…that, enticing and diverse and exotic as they may sound, foreign countries just ain’t England
The teacher of a Bexley teenager who collapsed on a desert trek has told of the devastating moment she realised no ambulance was coming for him as he lay dying.
The group were allegedly assured by local guide Ibrahim Chejja a 4x4 ambulance was on its way and would be able to reach Samuel where he lay by a farm building down a narrow track some way from the main road.
“Then we looked up and the feeling when this minibus pulled up and I said to Ibrahim ‘is that it?’ and he said ‘yes’ – that was just devastation.
“That is what they sent to help us and we were in the middle of nowhere.”
Well, what did you expect? It’s Morocco, not Maidstone!
Mrs Scott said, not long after Samuel died, a translator told her she needed to go and see (World Challenge ground agent) Mr Lmouden urgently.
She went to meet him in an alley nearby, only to allegedly find the guide had removed his World Challenge t-shirt and was wearing a different one.
She said: “He told me ‘you can’t say you had a guide because I could be held responsible and I could go to prison’.
Suddenly the exotic ways of the Moroccan people don’t look quite so enthralling, do they?
These are the results you get from wrapping people in bubble wrap to insulate them from the world and all its 'rawness'.
Teachers need to leave their left looking utopian dreams and get out into the raw harsh everyday world.
Darwin would have been better served if it had been the teacher rather than her charge who had overheated.
Aunty reports that the 'lad' weighed 20 stone.
His parents sent him to a Saharan country for a trek, and now try to blame anyone but themselves.
Could be worse. She could have been in Wales;
Would you let your child go on one of these "outings" without checking the school teacher/other adults knew at least some basic first aid appropriate to the expected conditions? Like basic rehydration?
So, a useless teacher and foolish parents - a "Darwin in action" lesson for others.
1.What on earth are 6th Form pupils at a Biz Academy doing on a Trek in the Moroccan desert in the first place?! I'm the first one to say that travel broadens the mind and should be a part of any education but I'm betting the UK does more trade with the rest of the EU than it does with Morocco. If they had taken the kids to China then I might see a point but since when does trekking through the desert mold the Alan Sugars of our future?!?!
2. Why on Earth was a pasty fat white kid 'exerting' himself in 40C heat with not enough fluids? Surely even he must have realised he was dehydrating/becoming ill? At age 17 one might expect a young man to take some responsibility for himself.
3. Why on Earth was the trek organised and led by (judging by the surnames) Surburbanites who clearly didn't speak the lingo nor have any real idea about First Aid. As far as I am aware Teacher Training College doesn't do a "Desert Trekking Survival Skills101" nor a post grad in "Bakeesh For Beginners" and the days when Young Brits were taught in school how to deal with those skitty arab natives/johnnies/ wallahs are long passed.
What on earth are 6th Form pupils at a Biz Academy doing on a Trek in the Moroccan desert in the first place?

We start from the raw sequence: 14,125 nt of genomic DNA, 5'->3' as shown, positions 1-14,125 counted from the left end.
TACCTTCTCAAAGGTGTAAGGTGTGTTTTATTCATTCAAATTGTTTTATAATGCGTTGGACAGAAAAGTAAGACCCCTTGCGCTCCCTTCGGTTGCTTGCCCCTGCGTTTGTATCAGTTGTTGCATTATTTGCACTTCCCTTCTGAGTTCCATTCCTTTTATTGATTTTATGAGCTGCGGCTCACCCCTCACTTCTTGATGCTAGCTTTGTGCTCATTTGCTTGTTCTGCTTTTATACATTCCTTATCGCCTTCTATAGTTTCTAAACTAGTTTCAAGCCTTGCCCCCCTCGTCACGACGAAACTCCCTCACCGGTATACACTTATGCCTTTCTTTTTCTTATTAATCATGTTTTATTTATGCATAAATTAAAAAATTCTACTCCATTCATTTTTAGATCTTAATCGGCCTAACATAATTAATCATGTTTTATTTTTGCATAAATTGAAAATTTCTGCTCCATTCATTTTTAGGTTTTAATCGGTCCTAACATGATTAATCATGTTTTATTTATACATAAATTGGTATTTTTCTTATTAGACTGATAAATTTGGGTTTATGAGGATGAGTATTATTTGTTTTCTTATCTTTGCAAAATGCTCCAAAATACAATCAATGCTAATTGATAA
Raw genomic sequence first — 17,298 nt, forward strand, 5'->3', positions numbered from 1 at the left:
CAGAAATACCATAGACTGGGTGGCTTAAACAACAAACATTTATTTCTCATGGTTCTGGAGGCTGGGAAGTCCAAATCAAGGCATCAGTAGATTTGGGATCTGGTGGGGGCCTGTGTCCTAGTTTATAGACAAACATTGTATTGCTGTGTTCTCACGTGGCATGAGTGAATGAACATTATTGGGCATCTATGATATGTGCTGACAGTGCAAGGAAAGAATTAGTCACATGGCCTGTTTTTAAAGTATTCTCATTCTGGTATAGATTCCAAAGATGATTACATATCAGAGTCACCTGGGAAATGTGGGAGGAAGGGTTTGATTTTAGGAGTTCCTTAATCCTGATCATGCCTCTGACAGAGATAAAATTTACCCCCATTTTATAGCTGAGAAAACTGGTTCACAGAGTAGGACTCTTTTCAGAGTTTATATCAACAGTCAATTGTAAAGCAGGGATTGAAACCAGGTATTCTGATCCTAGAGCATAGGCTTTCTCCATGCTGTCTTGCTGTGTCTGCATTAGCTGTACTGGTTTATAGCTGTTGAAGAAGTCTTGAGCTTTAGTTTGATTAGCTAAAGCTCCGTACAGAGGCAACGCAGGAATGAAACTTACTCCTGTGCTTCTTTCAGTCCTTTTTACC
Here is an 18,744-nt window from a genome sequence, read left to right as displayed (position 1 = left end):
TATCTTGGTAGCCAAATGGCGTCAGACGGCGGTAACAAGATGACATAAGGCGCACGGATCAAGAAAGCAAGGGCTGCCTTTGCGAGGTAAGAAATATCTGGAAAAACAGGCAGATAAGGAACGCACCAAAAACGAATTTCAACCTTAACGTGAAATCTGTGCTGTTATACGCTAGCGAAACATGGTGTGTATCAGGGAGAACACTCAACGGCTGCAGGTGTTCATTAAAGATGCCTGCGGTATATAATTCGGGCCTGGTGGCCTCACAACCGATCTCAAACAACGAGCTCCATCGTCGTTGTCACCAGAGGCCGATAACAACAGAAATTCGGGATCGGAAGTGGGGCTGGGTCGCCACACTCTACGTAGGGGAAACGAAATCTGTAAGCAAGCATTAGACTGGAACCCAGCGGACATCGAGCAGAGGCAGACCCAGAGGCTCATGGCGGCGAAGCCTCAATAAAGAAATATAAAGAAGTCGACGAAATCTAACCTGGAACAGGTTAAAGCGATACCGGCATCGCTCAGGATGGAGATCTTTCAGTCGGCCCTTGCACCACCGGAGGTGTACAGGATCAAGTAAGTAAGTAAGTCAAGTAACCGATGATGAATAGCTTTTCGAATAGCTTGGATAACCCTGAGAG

Basically, they fell for the marketing schtick. The organization is essentially a holiday company which arranges things which are a little different to the normal. Personally, I do not think that pretending to 'visit the natives' is anything like as useful as a week on the Isle of Wight practicing putting up tents, going about in a landscape with its own offers of biking, sailing, swimming, surfing, riding, fossil hunting, or walking with friends. Or clubbing, for that matter.
There is plenty of opportunity to have accidents there (which is why there isn't much climbing on the IoW, due to instabilty of the rocks) but at least they can ship you to Southampton general if they can't deal with it in Newport.
The firm gives a misleading idea, however, of how risk free a journey is.
OTOH, they also make it clear in the terms and conditions that there is a level of fitness which is required. They probably should have refused to let him attend, but since they did, they will have to carry the can for it.
It would be interesting to see the risk assessment for this trip. (Schools seem to have to do risk assessments for the simplest outings ...)
WOAR has it in one - a holiday company - and the operators in the field aren't just targeting 6th form classes; my niece went on a similar trek with her school at the end of Year 10.
Fortunately nothing went seriously wrong, although she and her friends had some distinctly unnerving experiences dealing with predatory local males, but it seems absurd to take under-16s camping en masse in such an environment.
"These are the results you get from wrapping people in bubble wrap to insulate them from the world and all its 'rawness'."
So very true...
"Aunty reports that the 'lad' weighed 20 stone."
!!! As John Tee points out, where the hell was the risk assessment?
"Could be worse. She could have been in Wales;"
"Surely even he must have realised he was dehydrating/becoming ill? "
Maybe not. It doesn't sound as though he was accustomed to exercise...
"Basically, they fell for the marketing schtick."
It looks like it, doesn't it?
And yet if his parents had wanted to take him out of school in term time for the same thing, they'd have been hauled into court!
"...although she and her friends had some distinctly unnerving experiences dealing with predatory local males..."
Sadly, these days, that probably counts as a valuable learning experience!
Schools rename themselves as business academies when they're crap, so they don't appear in the Ofsted league tables.
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